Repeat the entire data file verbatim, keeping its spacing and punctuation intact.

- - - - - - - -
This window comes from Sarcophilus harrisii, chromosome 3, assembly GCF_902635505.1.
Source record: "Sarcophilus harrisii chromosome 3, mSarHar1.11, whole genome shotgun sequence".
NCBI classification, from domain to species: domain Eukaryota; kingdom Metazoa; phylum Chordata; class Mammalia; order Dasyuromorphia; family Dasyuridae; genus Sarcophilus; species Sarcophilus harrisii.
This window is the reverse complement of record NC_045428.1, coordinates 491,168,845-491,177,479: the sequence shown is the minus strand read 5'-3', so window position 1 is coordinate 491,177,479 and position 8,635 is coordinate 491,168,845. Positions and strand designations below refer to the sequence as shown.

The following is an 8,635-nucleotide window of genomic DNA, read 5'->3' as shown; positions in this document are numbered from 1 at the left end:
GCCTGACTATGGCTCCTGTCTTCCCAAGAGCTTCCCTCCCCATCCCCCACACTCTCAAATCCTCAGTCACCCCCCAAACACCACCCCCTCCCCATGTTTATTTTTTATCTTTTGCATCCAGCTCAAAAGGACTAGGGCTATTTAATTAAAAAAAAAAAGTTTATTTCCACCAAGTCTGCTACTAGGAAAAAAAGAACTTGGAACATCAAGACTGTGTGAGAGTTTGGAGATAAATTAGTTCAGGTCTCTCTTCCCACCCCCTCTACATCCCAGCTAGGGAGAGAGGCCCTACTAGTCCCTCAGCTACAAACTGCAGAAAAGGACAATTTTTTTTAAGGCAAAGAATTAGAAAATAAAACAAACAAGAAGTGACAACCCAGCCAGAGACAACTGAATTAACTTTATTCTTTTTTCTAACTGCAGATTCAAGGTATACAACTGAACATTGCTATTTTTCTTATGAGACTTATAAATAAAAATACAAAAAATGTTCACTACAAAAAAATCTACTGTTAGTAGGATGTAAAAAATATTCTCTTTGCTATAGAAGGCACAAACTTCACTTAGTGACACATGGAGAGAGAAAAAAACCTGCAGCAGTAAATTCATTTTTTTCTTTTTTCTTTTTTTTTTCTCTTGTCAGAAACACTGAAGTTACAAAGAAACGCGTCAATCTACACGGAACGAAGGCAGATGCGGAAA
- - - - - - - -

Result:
This window comes from Sarcophilus harrisii, chromosome 3, assembly GCF_902635505.1.
Source record: "Sarcophilus harrisii chromosome 3, mSarHar1.11, whole genome shotgun sequence".
NCBI classification, from domain to species: domain Eukaryota; kingdom Metazoa; phylum Chordata; class Mammalia; order Dasyuromorphia; family Dasyuridae; genus Sarcophilus; species Sarcophilus harrisii.
This window is the reverse complement of record NC_045428.1, coordinates 491,168,845-491,177,479: the sequence shown is the minus strand read 5'-3', so window position 1 is coordinate 491,177,479 and position 8,635 is coordinate 491,168,845. Positions and strand designations below refer to the sequence as shown.

The following is an 8,635-nucleotide window of genomic DNA, read 5'->3' as shown; positions in this document are numbered from 1 at the left end:
GCCTGACTATGGCTCCTGTCTTCCCAAGAGCTTCCCTCCCCATCCCCCACACTCTCAAATCCTCAGTCACCCCCCAAACACCACCCCCTCCCCATGTTTATTTTTTATCTTTTGCATCCAGCTCAAAAGGACTAGGGCTATTTAATTAAAAAAAAAAAGTTTATTTCCACCAAGTCTGCTACTAGGAAAAAAAGAACTTGGAACATCAAGACTGTGTGAGAGTTTGGAGATAAATTAGTTCAGGTCTCTCTTCCCACCCCCTCTACATCCCAGCTAGGGAGAGAGGCCCTACTAGTCCCTCAGCTACAAACTGCAGAAAAGGACAATTTTTTTTAAGGCAAAGAATTAGAAAATAAAACAAACAAGAAGTGACAACCCAGCCAGAGACAACTGAATTAACTTTATTCTTTTTTCTAACTGCAGATTCAAGGTATACAACTGAACATTGCTATTTTTCTTATGAGACTTATAAATAAAAATACAAAAAATGTTCACTACAAAAAAATCTACTGTTAGTAGGATGTAAAAAATATTCTCTTTGCTATAGAAGGCACAAACTTCACTTAGTGACACATGGAGAGAGAAAAAAACCTGCAGCAGTAAATTCATTTTTTTCTTTTTTCTTTTTTTTTTCTCTTGTCAGAAACACTGAAGTTACAAAGAAACGCGTCAATCTACACGGAACGAAGGCAGATGCGGAAA